More Changes to Hart-Scott-Rodino Act Enforcement
On August 3, 2021, the United States Federal Trade Commission (FTC) announced the latest in a series of important updates to antitrust enforcement under the Hart-Scott-Rodino (HSR) Act. This new announcement comes on the heels of the Biden Administration’s July 2021 Executive Order on Promoting Competition in the American Economy that emphasized the Administration’s focus on “fair and vigorous” enforcement of U.S. antitrust laws and the FTC’s recent suspension of early termination of HSR filings (the practice of granting early termination of the 30-day waiting period under the HSR Act).
Citing a “tidal wave” of merger filings that are “straining the agency’s capacity to rigorously investigate deals ahead of the statutory deadlines,” this recent announcement provides that, for transactions that the FTC cannot fully investigate with the 30-day waiting period under the HSR Act, it has “begun to send standard form letters alerting companies that the FTC’s investigation remains open and reminding companies that the agency may subsequently determine that the deal was unlawful.”
Here’s what the FTC had to say:
“The FTC reviews mergers per the HSR Act, which requires that companies provide the FTC and Department of Justice (DOJ) with advance notice of certain transactions above a certain threshold. (The current minimum size-of-transaction threshold is $92 million.) After the merging parties submit a filing with information about the transaction, the statute generally gives the agencies 30 days to pursue an initial investigation and determine whether additional information is needed to evaluate the transaction. If the FTC or DOJ seeks additional information through what’s known as a “second request,” the deal is then put on hold until the companies have fully complied with the additional investigatory request. Once the parties have submitted all of the additional information, the reviewing agency has a limited number of days to file a complaint challenging the proposed merger ahead of its consummation. The purpose of this process is to give the FTC and DOJ time to identify illegal mergers prior to their consummation. However, the law permits the antitrust agencies to determine that a merger is illegal even after the companies have merged and even if the merger was subject to premerger review. When the FTC does not challenge a transaction prior to its consummation, this does not constitute an “approval” or “clearance” of the deal, and the agency maintains the right to challenge a deal regardless of whether it was initially investigated. The FTC always has the right to take such further action as the public interest may require.”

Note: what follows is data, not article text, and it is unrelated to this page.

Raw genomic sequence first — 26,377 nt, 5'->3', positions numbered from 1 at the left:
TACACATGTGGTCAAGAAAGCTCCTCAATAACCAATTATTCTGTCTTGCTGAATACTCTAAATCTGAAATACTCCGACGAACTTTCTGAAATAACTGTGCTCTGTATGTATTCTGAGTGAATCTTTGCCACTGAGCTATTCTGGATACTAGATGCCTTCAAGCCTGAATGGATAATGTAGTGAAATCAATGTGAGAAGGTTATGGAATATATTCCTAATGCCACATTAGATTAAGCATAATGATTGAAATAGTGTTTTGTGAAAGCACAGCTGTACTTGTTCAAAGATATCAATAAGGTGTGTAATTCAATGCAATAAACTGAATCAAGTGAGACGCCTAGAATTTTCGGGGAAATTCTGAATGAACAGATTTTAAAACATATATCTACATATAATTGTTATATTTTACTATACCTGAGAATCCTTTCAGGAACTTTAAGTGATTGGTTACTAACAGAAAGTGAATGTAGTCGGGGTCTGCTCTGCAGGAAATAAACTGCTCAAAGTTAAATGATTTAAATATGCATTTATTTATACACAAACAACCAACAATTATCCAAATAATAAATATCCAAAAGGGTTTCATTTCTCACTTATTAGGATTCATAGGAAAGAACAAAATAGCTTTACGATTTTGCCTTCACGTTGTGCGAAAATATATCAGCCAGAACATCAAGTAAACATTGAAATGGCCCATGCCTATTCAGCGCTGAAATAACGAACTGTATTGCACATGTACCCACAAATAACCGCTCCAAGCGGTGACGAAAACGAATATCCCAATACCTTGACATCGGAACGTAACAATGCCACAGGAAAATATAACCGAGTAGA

A form of the letter that may be sent can be found here.
As the FTC notes: “Companies that choose to proceed with transactions that have not been fully investigated are doing so at their own risk. Of course, this action should not be construed as a determination that the deal is unlawful, just as the fact that we have not issued such a letter with respect to an HSR filing should not be construed as a determination that a deal is lawful.”
Implications for M&A Activity
In this new environment, careful consideration must be given to purchase agreement provisions.
Closing conditions that are triggered by expiration of the HSR waiting period may be satisfied even if the form letter is issued. However, closing conditions requiring that there be no open government antitrust investigations would not be satisfied if the form letter is issued by the FTC. Companies should also carefully consider the impact of the FTC’s announcement on provisions relating to the obligations of buyers to make divestitures or restrict business activities in order to receive antitrust clearance. The inclusion of a buyer obligation to divest of assets or restrict business activities if required to obtain antitrust clearance (known as a “hell or high-water provision”) may provide additional comfort to sellers that a transaction would not be unwound post-closing if the form letter was issued. On the other hand, the express inclusion of a provision providing that a buyer is not obligated to make divestitures or to agree to activity restrictions in connection with obtaining antitrust clearance may no longer provide the protection for buyers that it used to if the FTC requires such actions after the transaction has closed.
Companies involved in merger and acquisition activity subject to antitrust filings should continue to pay close attention to closing conditions as the Biden Administration and regulators are focused on more vigorous enforcement of the antitrust laws.
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